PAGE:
When I get the chance to speak to groups of those who care about mental illness issues as much as I do, I always feel that I learn more than I teach; once again, in Summit County, this proved to be the case.
The audience was filled not only with those affected by mental illness in themselves or a loved one, but also with Crisis Intervention Team (CIT) trainer officers, judges, lawyers, healthcare and social work professionals , politicians, and other friends. I learned about the courage, resilience, and actions of so many, by listening to the recipients of the evening’s Awards: Journey of Hope, Community Recognition, Lifetime Achievement, Heroes Make a Difference.
I met people who had lost a loved one to mental illness and turned their grief into advocacy; I met those living with mental illness who now mentor others in the same situation; I met the leaders of this affiliate, including of course Mel and Helen Reedy, who have spearheaded so many wonderful programs that show what NAMI can do when there is a vision, and it’s properly supported. Continue reading NAMI: How Strong Can an Affiliate Be?→
This video, created by Barmont Productions for NAMI in Connecticut, shows in seven short minutes a smattering of some of the ways NAMI has made a difference in the lives of people living with mental illness, and their families and friends. In it, you will hear a small taste of why Ben Behind His Voices is dedicated in part to NAMI’s wonderful work: education, advocacy, empathy and more.
As the host of this piece, I got to interview so many amazing people, and can only wish that the hours of footage we got might someday get re-edited into a documentary of 30 or 60 minutes, to pay homage to the many stories courage and love that I heard that day. Meanwhile – watch and enjoy!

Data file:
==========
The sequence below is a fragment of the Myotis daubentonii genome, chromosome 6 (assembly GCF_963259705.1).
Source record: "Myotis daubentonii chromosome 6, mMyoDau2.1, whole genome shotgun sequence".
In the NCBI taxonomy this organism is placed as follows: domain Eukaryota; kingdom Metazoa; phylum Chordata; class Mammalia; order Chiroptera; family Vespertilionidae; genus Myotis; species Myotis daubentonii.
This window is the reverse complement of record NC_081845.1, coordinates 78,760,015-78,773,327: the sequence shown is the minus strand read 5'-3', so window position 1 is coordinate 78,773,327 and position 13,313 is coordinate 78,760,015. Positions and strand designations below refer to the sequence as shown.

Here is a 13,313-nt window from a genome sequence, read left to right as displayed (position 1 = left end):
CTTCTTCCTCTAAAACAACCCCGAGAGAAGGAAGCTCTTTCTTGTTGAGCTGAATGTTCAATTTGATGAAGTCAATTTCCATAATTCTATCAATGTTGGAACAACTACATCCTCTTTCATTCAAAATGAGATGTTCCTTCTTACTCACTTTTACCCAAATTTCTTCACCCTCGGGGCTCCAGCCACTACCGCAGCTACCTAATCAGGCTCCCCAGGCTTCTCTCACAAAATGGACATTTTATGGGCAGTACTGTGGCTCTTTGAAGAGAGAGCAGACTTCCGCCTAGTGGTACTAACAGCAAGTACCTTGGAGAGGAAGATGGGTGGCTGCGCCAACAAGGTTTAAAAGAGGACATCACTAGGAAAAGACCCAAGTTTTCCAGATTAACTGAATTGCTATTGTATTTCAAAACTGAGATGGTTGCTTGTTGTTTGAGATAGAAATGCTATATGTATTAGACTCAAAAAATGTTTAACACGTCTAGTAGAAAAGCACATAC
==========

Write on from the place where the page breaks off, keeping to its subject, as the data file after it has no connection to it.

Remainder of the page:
“For what we are, we are by sharing…and it is by sharing that we move toward the light.” These words come from my temple’s prayerbook for the Jewish New Year, and they never fail to re-ignite my sense of purpose each year.
Some seem to need this sense of community more than others, perhaps, but the fact is: we are all on this earth together. All of us. Healthy, or living with an illness or disability. Young, old, in between. Introverts and extroverts. Men, women. Different backgrounds, families, sexual orientations, strengths, challenges.
And what we are, what we become, the mark we leave on this world someday – it’s a journey made meaningful by the sharing. And for that, we need each other.
How Stigma and Self-Stigma Can Lead to Isolation Instead
I recently participated in a wonderful panel called “Self-Stigma Solutions”, alongside three people who live not only with mental illness but also with the stigma that can come along for the ride – both external and internal. Each person shared how they were either told, or told themselves: